RALEIGH — A Scotland County man convicted of second-degree murder in 1994 and sentenced to life in prison has been given a parole date by the Mutual Agreement Parole Program.
Phillip Bostic, now 66, was sentenced in June 1994 for the death of a woman on or about May 16, 1994, in the Cedar Grove Cemetery in Laurinburg. He has been scheduled for release on Feb. 3, 2021, after serving just 26 years.
After sentencing in Scotland County Superior Court, Bostic has been held at the New Hanover Correctional Center in Wilmington since June 16, 1994.
According to court records, trial documents state that Bostic had previously beaten the woman — who is not identified — on at least two occasions, as well as threatened to kill her.
Evidence presented at trial reportedly showed that Bostic, then 42, was seen hitting the victim near the cemetery at 4:30 a.m. on the morning the Laurinburg Police Department received a phone call regarding the discovery of the woman’s body at 9 a.m. that same day.
Later reports claim that Bostic admitted killing the woman to another inmate.
There was evidence that three of the victim’s ribs had been fractured near the time of her death; the victim had a torn thumbnail, there were scratches on her abdomen, and she was not wearing one of her shoes. The victim was found in a remote part of a cemetery with her hands folded across her midsection.
On Dec. 19, 1995, Bostic’s case was brought before the Court of Appeals of North Carolina and Judge Catherine C. Eagles. The appeals centered around a number of issues stemming from the original trial, but Bostic’s team was deemed not to have proven any substantial points that would allow for a retrial, and Bostic’s appeal was denied.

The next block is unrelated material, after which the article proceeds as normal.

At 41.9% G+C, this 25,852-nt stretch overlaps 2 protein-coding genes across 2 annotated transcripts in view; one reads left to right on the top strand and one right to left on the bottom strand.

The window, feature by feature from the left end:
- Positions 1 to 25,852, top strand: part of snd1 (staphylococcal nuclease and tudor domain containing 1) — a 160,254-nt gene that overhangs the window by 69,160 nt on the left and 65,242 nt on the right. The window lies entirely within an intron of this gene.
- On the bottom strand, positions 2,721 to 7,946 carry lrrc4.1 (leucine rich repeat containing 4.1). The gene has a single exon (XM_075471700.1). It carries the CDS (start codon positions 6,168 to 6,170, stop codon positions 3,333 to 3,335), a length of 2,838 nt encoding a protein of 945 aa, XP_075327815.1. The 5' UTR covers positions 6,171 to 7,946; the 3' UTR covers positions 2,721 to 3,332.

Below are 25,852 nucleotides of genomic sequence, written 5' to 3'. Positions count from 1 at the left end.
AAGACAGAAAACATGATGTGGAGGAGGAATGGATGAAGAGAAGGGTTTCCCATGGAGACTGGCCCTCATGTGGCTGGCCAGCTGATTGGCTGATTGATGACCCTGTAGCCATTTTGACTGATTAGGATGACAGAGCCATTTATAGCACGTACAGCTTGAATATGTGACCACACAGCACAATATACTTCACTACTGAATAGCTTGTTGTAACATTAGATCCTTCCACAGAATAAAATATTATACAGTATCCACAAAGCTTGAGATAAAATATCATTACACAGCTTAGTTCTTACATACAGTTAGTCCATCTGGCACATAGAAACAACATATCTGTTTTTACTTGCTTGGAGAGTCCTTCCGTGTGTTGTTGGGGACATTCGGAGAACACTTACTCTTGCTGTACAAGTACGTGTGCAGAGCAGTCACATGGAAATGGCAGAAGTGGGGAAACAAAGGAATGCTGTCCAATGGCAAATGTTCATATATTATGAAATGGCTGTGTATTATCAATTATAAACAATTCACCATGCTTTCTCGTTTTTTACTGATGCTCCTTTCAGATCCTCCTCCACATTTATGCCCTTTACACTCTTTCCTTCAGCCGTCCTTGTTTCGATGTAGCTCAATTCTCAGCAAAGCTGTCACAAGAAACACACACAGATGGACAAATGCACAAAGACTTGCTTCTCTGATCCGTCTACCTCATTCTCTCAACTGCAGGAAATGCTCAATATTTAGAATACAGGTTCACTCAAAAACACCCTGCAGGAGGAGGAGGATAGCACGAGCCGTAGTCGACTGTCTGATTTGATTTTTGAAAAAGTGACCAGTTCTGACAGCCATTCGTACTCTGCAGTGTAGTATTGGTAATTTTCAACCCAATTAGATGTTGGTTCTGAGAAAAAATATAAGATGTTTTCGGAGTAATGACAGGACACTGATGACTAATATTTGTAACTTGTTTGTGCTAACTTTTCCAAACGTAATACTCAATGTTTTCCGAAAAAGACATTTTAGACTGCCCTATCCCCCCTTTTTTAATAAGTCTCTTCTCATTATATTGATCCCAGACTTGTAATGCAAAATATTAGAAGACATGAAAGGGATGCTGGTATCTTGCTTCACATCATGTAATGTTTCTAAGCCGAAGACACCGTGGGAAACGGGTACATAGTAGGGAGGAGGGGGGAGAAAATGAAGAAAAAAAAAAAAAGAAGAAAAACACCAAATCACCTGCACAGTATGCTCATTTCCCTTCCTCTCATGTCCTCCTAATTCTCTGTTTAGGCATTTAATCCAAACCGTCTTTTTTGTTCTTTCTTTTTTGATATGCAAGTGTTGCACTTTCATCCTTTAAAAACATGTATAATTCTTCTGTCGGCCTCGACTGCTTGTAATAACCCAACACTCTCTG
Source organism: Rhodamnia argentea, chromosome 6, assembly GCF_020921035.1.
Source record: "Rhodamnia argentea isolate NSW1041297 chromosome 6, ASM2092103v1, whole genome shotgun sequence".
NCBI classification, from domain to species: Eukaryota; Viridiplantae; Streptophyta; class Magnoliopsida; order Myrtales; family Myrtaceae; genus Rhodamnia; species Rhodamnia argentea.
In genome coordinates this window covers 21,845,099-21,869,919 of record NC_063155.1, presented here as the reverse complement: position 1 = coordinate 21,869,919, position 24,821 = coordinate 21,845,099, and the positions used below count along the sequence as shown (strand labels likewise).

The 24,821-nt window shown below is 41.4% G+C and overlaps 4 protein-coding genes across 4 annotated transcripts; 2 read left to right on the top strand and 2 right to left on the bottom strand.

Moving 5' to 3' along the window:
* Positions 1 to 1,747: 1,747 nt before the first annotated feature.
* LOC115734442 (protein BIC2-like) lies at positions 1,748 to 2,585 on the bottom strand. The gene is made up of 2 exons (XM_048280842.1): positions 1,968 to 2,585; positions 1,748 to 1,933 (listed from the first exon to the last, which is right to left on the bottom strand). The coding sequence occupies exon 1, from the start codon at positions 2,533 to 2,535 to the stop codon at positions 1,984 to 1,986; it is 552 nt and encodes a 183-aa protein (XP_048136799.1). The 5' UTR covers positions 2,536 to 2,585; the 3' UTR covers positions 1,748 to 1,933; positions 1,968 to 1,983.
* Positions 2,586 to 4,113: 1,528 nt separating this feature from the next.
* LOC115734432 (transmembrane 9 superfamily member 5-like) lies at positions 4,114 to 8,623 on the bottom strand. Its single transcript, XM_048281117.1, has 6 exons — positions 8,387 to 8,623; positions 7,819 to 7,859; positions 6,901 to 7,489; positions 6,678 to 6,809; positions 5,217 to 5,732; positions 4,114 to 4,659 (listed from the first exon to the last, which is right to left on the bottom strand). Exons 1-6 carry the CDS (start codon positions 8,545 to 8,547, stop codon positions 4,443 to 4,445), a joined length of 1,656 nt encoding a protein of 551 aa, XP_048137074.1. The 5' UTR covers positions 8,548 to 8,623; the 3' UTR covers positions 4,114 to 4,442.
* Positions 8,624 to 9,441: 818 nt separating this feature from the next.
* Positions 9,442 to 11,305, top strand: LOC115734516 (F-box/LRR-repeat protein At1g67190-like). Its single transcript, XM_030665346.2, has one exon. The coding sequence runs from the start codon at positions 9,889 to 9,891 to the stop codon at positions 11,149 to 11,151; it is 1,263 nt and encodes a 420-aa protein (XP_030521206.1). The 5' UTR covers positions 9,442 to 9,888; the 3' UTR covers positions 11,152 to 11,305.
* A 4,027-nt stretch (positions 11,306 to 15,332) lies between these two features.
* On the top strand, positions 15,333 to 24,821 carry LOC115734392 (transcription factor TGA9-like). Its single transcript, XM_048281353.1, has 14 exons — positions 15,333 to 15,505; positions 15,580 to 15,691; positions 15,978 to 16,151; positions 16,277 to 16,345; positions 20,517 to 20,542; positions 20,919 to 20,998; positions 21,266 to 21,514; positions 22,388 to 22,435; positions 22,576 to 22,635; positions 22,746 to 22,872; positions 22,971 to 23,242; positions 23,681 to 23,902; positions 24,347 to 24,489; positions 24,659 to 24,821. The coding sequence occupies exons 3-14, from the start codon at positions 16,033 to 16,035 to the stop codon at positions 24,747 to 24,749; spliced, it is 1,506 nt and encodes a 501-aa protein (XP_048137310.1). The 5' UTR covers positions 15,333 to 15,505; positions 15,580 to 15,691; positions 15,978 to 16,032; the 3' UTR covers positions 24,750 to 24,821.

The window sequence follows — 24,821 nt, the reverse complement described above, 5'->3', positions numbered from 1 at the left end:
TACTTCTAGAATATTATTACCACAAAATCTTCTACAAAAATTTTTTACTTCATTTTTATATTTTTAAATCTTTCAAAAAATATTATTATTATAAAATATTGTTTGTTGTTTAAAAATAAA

Since being in prison, Bostic has been accused of several infractions, including theft of property in February 2017, selling/misusing medications in April 2014, theft of property in April 2011, escape in December 2006, profane language in December 2004, having unauthorized funds in August 2002 and creating an offensive condition in November 1998.
MAPP is a scholastic and vocational program that is a three-way agreement between the Commission, the Division of Prisons and the offender. The state’s current sentencing law, Structured Sentencing, eliminates parole for crimes committed on or after Oct. 1, 1994. However, the Commission has the responsibility of paroling offenders who were sentenced under previous sentencing guidelines.
W. Curt Vincent can be reached at 910-506-3023 or [email protected]